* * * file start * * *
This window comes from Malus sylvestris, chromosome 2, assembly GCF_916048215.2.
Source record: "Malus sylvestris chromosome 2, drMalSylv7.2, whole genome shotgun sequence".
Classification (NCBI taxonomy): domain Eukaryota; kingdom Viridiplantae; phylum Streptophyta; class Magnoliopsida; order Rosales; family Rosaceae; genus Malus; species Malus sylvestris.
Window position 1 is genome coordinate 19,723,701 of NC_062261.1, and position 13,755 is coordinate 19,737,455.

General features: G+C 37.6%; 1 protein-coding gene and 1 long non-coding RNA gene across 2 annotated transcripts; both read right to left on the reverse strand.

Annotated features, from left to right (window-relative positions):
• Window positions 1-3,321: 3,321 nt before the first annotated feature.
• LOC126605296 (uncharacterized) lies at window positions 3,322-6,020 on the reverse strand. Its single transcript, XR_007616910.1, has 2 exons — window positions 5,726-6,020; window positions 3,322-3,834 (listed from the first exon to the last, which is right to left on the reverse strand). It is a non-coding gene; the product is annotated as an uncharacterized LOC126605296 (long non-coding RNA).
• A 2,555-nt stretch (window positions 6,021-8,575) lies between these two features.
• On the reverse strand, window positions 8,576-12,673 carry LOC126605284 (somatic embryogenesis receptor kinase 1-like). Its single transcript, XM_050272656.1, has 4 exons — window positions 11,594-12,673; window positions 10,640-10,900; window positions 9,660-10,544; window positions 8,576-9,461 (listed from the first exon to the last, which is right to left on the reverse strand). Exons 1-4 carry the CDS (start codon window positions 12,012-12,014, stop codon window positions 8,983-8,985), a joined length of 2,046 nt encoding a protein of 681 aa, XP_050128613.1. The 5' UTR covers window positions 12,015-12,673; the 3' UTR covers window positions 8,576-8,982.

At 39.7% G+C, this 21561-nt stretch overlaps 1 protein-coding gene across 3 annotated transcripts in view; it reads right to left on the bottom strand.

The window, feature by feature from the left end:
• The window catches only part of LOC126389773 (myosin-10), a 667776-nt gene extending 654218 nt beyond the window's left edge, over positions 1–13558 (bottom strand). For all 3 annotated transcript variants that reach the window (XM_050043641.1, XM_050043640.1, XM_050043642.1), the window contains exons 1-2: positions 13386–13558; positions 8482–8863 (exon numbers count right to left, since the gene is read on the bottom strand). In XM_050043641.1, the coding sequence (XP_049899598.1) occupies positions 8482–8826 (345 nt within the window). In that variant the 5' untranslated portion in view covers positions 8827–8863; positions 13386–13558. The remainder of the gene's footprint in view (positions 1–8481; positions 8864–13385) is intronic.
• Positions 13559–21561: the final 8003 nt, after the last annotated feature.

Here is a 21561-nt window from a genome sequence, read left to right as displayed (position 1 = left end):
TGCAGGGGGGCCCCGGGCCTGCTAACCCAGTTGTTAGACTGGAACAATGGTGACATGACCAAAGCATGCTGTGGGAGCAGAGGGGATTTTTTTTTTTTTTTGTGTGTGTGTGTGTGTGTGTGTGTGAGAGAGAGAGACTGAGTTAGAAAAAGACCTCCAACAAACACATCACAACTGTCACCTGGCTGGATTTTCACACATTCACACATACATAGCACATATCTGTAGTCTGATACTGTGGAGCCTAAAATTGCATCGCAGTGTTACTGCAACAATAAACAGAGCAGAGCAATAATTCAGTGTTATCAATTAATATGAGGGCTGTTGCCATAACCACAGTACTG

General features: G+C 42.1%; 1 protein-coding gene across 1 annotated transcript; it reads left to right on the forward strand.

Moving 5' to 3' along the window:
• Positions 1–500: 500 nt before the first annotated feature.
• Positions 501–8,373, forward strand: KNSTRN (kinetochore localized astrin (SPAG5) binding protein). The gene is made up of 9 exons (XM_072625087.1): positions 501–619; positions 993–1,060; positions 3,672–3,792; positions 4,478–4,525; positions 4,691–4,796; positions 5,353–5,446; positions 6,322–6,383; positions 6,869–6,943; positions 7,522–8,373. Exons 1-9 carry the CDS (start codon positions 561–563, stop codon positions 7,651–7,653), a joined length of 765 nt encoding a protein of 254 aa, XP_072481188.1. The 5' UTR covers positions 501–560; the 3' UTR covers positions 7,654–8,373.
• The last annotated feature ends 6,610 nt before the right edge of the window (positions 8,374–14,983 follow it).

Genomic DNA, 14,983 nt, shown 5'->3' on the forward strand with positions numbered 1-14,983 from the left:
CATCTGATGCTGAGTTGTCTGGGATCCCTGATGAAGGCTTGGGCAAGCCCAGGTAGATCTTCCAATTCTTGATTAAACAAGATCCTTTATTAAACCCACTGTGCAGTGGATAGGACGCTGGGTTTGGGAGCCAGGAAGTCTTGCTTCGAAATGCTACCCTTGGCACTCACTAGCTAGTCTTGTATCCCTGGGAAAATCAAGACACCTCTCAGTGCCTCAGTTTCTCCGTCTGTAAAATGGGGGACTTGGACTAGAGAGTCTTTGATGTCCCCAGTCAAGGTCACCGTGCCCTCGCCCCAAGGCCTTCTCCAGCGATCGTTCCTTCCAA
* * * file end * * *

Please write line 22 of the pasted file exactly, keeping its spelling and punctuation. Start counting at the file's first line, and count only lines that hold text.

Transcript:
Genomic DNA, 14,983 nt, shown 5'->3' on the forward strand with positions numbered 1-14,983 from the left: